Seeking medical care can be a daunting experience for anyone, but especially for members of the transgender community. Bias and lack of understanding from medical professionals can lead to inadequate care and further marginalization. That’s why our team has been working to create an all-new virtual reality experience that will be unveiled at the American College of Cardiology (ACC) and World Congress of Cardiology (WCC) Annual Meeting in New Orleans on March 3-5. This new experience offers a perspective on what it’s like to visit a cardiologist’s office as a transgender patient. In this blog post, we’ll delve into the details of this innovative VR experience, exploring how it was designed and the impact it could have on healthcare for the transgender community.
Our Chief Equity Officer Dr. Aubrey Grant has a unique perspective on the issue of implicit bias in healthcare thanks to his years of experience working in the healthcare industry. He worked with our resident virtual reality innovator and Chief Technology Officer Leslie Alvarado to create a script that felt authentic to the experience of a trans individual that we named “Tracy”. When asked about the issue that inspired this VR experience, Grant said, “Health disparities are such a nuanced and intricate problem, and bias is a big part of the conversation surrounding them. I think that the work we’ve done is a beautiful way of bringing people into this situation as a transgender individual to face the biases working against them.”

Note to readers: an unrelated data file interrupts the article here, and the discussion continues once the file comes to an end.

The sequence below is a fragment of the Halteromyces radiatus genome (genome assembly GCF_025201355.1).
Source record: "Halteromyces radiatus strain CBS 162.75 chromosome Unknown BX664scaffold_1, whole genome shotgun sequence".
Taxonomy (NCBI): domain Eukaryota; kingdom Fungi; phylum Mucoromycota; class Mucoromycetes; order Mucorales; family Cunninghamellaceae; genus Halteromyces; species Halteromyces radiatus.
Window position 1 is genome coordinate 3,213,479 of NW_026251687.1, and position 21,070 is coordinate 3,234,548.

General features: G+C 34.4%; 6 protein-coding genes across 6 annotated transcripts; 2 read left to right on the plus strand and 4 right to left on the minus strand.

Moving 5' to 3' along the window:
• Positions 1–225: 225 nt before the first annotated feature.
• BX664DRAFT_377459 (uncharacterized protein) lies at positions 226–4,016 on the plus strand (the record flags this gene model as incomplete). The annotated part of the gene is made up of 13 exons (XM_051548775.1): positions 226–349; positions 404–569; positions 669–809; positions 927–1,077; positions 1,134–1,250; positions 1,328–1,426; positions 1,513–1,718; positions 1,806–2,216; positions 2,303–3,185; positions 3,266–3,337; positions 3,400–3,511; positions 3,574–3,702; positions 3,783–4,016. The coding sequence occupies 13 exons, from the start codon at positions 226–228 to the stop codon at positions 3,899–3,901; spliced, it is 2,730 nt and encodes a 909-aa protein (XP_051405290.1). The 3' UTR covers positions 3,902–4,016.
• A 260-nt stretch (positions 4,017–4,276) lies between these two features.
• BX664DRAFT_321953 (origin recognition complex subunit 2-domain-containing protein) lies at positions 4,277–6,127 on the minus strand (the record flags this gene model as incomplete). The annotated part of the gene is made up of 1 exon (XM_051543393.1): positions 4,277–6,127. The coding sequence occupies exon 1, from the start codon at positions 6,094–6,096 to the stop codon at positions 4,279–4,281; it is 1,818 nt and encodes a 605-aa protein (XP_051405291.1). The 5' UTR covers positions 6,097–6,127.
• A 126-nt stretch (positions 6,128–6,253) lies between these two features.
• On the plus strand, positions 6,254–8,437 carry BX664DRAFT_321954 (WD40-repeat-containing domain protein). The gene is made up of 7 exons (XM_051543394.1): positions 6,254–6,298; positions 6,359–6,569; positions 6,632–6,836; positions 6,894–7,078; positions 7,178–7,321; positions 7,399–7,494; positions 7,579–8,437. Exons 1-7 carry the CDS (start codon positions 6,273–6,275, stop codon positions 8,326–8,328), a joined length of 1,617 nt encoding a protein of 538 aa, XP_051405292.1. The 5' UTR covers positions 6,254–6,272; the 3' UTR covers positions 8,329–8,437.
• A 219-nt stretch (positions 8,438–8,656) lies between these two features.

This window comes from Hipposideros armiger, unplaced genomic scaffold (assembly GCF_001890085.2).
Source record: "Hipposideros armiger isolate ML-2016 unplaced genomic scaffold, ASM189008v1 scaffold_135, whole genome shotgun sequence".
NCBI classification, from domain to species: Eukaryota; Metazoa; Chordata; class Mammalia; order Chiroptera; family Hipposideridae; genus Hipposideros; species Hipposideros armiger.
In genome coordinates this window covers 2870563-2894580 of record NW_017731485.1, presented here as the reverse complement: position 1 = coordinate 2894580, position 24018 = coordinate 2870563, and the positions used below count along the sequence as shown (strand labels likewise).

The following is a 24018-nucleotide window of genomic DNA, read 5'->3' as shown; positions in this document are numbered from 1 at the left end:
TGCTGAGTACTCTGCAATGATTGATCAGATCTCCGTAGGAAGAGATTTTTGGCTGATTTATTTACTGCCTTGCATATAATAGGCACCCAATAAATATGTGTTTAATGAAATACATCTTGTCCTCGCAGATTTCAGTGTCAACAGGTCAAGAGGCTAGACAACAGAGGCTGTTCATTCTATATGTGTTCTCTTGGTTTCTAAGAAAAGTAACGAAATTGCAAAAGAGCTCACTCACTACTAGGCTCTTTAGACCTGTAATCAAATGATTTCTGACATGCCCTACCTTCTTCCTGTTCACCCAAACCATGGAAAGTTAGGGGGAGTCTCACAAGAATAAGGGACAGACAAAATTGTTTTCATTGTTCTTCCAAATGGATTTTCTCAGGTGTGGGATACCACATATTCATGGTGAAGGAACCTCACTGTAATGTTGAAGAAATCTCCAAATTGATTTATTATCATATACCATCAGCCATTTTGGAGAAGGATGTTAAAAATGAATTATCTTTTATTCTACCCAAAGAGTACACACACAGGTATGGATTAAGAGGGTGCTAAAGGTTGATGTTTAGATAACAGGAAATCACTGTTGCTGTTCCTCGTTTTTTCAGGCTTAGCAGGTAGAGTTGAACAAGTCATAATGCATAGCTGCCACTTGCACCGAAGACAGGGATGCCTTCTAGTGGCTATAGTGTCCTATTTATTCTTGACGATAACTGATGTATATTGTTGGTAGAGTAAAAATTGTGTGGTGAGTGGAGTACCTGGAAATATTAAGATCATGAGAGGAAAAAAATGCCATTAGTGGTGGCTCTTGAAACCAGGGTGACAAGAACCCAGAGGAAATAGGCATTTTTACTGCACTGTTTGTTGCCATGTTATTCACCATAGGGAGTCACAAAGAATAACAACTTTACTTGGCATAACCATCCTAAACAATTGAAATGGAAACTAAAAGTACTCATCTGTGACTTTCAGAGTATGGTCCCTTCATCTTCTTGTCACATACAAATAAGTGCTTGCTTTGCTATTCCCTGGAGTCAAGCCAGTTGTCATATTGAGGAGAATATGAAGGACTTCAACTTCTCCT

Our Chief Technology Officer Leslie Alvarado also worked hard to make this VR experience a reality. She emphasized the importance of creating an authentic experience throughout the development process. “We’re really big on understanding perspectives, so we reached out to a consultant to have them make sure the script was true to the transgender experience”. Equity Commons also hired a transgender voice actor to put life into the character and the script. When creating the VR animations, Alvarado ensured that every movement reflected the right emotions so that the user could understand and feel the stress that “Tracy” is under. “We wanted to make sure that we’re not overselling it, but rather guiding people through to understand the health disparities transgender people face,” Alvarado said.
If you want to experience this VR creation for yourself, find Equity Commons at the Health Equity Hub March 3-5. We hope to generate a greater understanding of the experiences of transgender patients and the importance of empathy and sensitivity in medical settings.